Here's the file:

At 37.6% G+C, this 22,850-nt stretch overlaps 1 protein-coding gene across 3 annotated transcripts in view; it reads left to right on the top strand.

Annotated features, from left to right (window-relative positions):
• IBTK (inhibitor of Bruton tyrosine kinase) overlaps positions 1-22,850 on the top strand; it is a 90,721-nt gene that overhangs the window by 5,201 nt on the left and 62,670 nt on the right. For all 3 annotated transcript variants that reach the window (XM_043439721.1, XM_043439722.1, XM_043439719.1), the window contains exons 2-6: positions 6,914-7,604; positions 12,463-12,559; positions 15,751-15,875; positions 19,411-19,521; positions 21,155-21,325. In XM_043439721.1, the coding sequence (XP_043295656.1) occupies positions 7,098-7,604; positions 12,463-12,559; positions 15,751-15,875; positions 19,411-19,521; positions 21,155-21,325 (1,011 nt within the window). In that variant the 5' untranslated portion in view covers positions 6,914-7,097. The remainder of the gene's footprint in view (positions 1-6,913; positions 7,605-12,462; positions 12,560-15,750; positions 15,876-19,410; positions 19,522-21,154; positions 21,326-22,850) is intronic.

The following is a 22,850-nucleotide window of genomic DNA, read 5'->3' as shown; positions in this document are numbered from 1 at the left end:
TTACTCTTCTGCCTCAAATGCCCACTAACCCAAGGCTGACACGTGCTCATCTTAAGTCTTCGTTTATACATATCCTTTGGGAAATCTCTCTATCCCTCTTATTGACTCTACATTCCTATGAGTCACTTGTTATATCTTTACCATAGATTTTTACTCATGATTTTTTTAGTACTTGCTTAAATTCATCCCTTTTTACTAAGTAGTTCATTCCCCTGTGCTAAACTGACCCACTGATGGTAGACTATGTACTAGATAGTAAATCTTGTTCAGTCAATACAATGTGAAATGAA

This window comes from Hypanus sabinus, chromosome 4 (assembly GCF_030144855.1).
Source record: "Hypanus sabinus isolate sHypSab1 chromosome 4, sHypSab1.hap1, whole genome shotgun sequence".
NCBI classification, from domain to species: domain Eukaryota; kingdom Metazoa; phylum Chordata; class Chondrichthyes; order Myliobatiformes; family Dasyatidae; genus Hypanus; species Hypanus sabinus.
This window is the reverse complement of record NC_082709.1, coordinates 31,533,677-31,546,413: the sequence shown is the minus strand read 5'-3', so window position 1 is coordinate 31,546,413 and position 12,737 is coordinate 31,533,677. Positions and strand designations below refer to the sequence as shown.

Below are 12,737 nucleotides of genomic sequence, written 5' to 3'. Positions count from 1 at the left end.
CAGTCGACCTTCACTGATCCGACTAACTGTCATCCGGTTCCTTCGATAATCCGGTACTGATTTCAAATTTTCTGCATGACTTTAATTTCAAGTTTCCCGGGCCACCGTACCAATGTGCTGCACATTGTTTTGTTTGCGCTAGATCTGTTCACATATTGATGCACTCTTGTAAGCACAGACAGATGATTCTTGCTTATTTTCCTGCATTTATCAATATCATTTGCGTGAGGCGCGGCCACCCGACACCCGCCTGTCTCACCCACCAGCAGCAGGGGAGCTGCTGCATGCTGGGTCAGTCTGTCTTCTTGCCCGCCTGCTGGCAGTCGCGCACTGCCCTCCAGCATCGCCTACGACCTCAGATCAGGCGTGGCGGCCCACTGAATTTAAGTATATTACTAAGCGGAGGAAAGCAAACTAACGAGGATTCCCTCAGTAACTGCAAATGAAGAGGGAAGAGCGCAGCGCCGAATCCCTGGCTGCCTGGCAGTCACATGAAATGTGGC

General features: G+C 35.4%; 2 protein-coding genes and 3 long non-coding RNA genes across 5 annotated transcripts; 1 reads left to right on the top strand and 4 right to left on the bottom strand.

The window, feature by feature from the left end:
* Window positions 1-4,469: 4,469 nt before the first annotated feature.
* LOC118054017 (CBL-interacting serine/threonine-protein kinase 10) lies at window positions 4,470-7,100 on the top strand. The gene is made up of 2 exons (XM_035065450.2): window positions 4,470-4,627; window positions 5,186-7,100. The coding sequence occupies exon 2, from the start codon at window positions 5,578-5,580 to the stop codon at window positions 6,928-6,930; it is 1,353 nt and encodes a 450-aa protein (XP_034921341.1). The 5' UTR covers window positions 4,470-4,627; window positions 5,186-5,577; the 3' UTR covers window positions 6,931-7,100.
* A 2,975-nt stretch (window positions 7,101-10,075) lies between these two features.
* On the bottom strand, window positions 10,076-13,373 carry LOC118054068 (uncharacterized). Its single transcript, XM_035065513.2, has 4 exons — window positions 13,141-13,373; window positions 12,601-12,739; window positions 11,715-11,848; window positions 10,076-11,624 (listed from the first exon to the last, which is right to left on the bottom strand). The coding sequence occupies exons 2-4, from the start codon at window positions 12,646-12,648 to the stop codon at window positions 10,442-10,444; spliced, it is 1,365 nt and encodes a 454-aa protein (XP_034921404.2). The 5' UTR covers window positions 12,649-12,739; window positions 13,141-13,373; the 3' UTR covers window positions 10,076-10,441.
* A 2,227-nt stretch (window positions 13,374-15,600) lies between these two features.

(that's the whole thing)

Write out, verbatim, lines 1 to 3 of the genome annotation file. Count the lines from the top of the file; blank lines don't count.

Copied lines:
At 37.6% G+C, this 22,850-nt stretch overlaps 1 protein-coding gene across 3 annotated transcripts in view; it reads left to right on the top strand.

Annotated features, from left to right (window-relative positions):
• IBTK (inhibitor of Bruton tyrosine kinase) overlaps positions 1-22,850 on the top strand; it is a 90,721-nt gene that overhangs the window by 5,201 nt on the left and 62,670 nt on the right. For all 3 annotated transcript variants that reach the window (XM_043439721.1, XM_043439722.1, XM_043439719.1), the window contains exons 2-6: positions 6,914-7,604; positions 12,463-12,559; positions 15,751-15,875; positions 19,411-19,521; positions 21,155-21,325. In XM_043439721.1, the coding sequence (XP_043295656.1) occupies positions 7,098-7,604; positions 12,463-12,559; positions 15,751-15,875; positions 19,411-19,521; positions 21,155-21,325 (1,011 nt within the window). In that variant the 5' untranslated portion in view covers positions 6,914-7,097. The remainder of the gene's footprint in view (positions 1-6,913; positions 7,605-12,462; positions 12,560-15,750; positions 15,876-19,410; positions 19,522-21,154; positions 21,326-22,850) is intronic.